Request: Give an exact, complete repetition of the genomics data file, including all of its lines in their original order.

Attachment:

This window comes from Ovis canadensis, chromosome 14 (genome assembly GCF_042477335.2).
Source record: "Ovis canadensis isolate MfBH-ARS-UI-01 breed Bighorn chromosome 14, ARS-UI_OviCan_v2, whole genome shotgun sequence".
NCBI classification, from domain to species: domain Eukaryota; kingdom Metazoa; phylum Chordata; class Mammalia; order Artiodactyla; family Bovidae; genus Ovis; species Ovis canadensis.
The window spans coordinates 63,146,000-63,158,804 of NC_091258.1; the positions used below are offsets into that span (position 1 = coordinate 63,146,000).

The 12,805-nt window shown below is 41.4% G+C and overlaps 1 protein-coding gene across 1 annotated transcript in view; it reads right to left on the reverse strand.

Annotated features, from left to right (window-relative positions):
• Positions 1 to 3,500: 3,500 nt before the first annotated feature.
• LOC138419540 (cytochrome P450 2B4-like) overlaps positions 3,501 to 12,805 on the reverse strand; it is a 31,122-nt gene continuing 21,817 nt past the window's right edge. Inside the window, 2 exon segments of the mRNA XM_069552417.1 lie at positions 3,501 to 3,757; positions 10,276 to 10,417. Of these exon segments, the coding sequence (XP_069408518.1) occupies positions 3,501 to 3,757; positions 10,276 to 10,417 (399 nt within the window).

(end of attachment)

This window comes from Ovis canadensis, chromosome 14 (genome assembly GCF_042477335.2).
Source record: "Ovis canadensis isolate MfBH-ARS-UI-01 breed Bighorn chromosome 14, ARS-UI_OviCan_v2, whole genome shotgun sequence".
NCBI classification, from domain to species: domain Eukaryota; kingdom Metazoa; phylum Chordata; class Mammalia; order Artiodactyla; family Bovidae; genus Ovis; species Ovis canadensis.
The window spans coordinates 63,146,000-63,158,804 of NC_091258.1; the positions used below are offsets into that span (position 1 = coordinate 63,146,000).

The 12,805-nt window shown below is 41.4% G+C and overlaps 1 protein-coding gene across 1 annotated transcript in view; it reads right to left on the reverse strand.

Annotated features, from left to right (window-relative positions):
• Positions 1 to 3,500: 3,500 nt before the first annotated feature.
• LOC138419540 (cytochrome P450 2B4-like) overlaps positions 3,501 to 12,805 on the reverse strand; it is a 31,122-nt gene continuing 21,817 nt past the window's right edge. Inside the window, 2 exon segments of the mRNA XM_069552417.1 lie at positions 3,501 to 3,757; positions 10,276 to 10,417. Of these exon segments, the coding sequence (XP_069408518.1) occupies positions 3,501 to 3,757; positions 10,276 to 10,417 (399 nt within the window).